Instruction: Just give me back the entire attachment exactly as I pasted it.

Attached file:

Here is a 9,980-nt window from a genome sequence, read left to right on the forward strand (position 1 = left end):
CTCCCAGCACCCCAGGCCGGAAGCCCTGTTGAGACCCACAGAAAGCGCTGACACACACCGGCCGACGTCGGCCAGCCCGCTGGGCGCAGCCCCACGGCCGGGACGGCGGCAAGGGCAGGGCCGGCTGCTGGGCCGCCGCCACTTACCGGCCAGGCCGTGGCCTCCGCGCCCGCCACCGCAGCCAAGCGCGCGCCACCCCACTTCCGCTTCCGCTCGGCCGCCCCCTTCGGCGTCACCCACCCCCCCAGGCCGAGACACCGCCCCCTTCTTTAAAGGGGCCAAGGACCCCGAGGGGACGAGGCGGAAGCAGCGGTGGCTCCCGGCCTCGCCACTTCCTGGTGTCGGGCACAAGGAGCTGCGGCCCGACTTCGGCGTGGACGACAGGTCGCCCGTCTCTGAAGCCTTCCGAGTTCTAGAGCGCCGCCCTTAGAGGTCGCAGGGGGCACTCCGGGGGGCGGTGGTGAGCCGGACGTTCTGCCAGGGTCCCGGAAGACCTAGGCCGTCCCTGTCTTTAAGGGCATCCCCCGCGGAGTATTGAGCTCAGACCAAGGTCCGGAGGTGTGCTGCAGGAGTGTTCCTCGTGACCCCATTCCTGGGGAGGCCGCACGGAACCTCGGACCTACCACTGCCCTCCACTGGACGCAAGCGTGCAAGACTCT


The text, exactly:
Here is a 9,980-nt window from a genome sequence, read left to right on the forward strand (position 1 = left end):
CTCCCAGCACCCCAGGCCGGAAGCCCTGTTGAGACCCACAGAAAGCGCTGACACACACCGGCCGACGTCGGCCAGCCCGCTGGGCGCAGCCCCACGGCCGGGACGGCGGCAAGGGCAGGGCCGGCTGCTGGGCCGCCGCCACTTACCGGCCAGGCCGTGGCCTCCGCGCCCGCCACCGCAGCCAAGCGCGCGCCACCCCACTTCCGCTTCCGCTCGGCCGCCCCCTTCGGCGTCACCCACCCCCCCAGGCCGAGACACCGCCCCCTTCTTTAAAGGGGCCAAGGACCCCGAGGGGACGAGGCGGAAGCAGCGGTGGCTCCCGGCCTCGCCACTTCCTGGTGTCGGGCACAAGGAGCTGCGGCCCGACTTCGGCGTGGACGACAGGTCGCCCGTCTCTGAAGCCTTCCGAGTTCTAGAGCGCCGCCCTTAGAGGTCGCAGGGGGCACTCCGGGGGGCGGTGGTGAGCCGGACGTTCTGCCAGGGTCCCGGAAGACCTAGGCCGTCCCTGTCTTTAAGGGCATCCCCCGCGGAGTATTGAGCTCAGACCAAGGTCCGGAGGTGTGCTGCAGGAGTGTTCCTCGTGACCCCATTCCTGGGGAGGCCGCACGGAACCTCGGACCTACCACTGCCCTCCACTGGACGCAAGCGTGCAAGACTCT